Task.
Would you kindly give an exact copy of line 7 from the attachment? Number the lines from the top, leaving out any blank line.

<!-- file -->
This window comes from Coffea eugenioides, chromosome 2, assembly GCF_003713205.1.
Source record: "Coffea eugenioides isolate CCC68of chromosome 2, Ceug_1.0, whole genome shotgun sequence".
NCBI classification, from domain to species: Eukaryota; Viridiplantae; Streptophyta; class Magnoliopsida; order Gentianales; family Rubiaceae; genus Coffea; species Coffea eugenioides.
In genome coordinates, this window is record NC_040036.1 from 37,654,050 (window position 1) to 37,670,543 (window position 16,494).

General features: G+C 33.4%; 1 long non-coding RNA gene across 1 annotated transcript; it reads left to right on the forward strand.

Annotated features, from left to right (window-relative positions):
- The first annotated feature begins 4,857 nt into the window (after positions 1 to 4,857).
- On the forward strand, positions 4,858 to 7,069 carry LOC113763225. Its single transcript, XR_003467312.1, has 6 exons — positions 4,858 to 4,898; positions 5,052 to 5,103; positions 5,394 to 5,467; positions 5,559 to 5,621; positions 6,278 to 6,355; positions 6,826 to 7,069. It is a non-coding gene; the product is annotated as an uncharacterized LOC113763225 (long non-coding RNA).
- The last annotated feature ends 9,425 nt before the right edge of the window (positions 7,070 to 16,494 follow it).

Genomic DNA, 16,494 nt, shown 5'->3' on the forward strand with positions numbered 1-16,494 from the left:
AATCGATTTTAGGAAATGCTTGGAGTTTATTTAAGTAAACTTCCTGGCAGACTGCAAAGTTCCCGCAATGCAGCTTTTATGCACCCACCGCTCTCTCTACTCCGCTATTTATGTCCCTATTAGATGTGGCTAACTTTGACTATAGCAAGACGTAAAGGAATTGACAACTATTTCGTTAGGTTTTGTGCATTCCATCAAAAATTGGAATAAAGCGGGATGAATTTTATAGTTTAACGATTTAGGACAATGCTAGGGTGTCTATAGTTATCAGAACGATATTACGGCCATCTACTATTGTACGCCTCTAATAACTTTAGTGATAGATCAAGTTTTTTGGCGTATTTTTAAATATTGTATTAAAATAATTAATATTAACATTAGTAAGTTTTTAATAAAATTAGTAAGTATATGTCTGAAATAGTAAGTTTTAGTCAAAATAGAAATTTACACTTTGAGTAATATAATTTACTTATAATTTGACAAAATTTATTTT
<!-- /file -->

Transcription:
- The first annotated feature begins 4,857 nt into the window (after positions 1 to 4,857).